The Scottish Salmon Producers Organisation (SSPO) has published annual survival and sea lice averages for 2019 as part of its mission to offer open and transparent insight into how the sector works.

The SSPO figures show a small decrease in the overall average monthly survivability for 2019, down to 98.6 per cent from 98.83 in 2018.

The fall was due to a range of environmental challenges experienced by a number of farms in the third and fourth quarters of the year, including planktonic blooms and increased water temperatures.

For more about how the Scottish salmon sector cares for its fish click here.

These directly and indirectly impacted on the health of some fish, with the largest reported cause of premature mortality among stocks resulting from gill health issues.

Table showing monthly mortality averages for 2018 and 2019

Hamish Macdonell, Director of Strategic Engagement with the SSPO, said:

“The Scottish salmon farming sector continues to invest and innovate in the management of such challenges. Fish health and welfare will always be our members’ top priority.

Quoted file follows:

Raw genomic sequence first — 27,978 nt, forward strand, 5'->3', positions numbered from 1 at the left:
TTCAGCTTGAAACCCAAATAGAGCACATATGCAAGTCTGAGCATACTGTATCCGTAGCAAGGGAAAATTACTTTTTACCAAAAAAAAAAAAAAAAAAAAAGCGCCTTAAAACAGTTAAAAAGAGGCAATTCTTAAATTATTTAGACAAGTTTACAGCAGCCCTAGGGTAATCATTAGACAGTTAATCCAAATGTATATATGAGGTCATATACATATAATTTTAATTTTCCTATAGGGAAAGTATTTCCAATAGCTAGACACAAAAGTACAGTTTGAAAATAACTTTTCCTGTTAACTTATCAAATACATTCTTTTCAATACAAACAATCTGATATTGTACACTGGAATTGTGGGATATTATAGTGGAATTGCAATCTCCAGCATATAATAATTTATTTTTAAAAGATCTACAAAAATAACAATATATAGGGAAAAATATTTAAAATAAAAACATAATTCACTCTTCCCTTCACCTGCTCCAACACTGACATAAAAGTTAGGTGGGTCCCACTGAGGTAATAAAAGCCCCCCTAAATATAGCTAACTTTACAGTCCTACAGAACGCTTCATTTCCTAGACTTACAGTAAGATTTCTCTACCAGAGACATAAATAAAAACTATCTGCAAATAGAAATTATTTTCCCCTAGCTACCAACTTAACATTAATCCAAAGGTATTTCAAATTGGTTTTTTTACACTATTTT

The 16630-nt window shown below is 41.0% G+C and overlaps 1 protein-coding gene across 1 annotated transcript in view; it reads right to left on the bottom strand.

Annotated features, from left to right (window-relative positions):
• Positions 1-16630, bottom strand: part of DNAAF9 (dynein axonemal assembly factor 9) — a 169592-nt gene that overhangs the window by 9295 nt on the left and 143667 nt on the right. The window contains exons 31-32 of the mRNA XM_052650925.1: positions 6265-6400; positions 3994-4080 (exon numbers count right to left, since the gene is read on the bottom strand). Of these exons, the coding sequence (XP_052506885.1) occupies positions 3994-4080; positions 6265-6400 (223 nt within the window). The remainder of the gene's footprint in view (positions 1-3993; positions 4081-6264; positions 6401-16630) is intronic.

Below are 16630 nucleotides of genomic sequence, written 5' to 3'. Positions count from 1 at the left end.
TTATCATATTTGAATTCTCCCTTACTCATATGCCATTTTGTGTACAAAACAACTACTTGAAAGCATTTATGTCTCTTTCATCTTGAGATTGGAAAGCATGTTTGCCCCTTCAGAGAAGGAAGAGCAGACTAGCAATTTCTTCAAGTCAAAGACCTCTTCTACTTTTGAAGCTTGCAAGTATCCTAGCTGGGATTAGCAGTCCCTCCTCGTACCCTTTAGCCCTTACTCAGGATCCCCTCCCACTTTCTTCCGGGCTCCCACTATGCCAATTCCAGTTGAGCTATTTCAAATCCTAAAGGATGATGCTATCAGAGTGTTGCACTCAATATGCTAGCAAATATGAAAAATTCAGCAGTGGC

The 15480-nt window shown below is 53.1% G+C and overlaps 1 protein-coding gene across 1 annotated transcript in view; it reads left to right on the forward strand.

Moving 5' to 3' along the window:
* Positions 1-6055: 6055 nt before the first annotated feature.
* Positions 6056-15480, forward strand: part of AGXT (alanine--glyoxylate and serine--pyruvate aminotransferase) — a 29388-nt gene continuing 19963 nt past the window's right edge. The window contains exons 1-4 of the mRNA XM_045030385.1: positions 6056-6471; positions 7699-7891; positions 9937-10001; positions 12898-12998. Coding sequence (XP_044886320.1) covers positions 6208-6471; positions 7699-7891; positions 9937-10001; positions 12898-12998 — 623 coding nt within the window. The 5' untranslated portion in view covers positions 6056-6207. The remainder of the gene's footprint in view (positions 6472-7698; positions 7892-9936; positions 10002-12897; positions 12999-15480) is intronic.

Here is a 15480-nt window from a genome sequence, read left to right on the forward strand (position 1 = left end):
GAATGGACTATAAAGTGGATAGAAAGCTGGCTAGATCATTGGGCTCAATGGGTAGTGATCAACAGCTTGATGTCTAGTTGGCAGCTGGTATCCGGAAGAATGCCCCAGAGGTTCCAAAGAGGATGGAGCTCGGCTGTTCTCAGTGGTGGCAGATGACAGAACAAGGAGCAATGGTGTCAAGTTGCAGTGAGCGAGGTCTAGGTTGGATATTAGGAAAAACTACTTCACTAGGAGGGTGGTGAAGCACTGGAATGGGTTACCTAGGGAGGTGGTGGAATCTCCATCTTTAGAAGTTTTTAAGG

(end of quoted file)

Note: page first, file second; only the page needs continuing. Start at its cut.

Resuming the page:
“There are a number of initiatives underway to increase the number of health management tools available to Scotland’s fish farmers."

Farmed Salmon Mortality: What are the causes?

Sea lice averages for 2019 were 0.54 adult female lice per salmon, up slightly from a seven year low in 2018 of 0.46.

The Scottish salmon sector is continuing to successfully pursue its ‘prevention over cure’ strategy with regards to the management of sea lice, with medicinal spending falling as the increasing deployment of innovations such as cleaner fish and mechanical treatments.

Scottish salmon sector sea lice averages, the most recent data covering 2019 is in yellow

Scotland continues to lead the aquaculture world in the reporting of farmed salmon survival data and in the sustained management of sea lice. 

For more about Sea Lice management click here.

Scottish salmon sector investment in sea lice management more than doubled from 2015 to 2018, from £26 million to £61.7 million.

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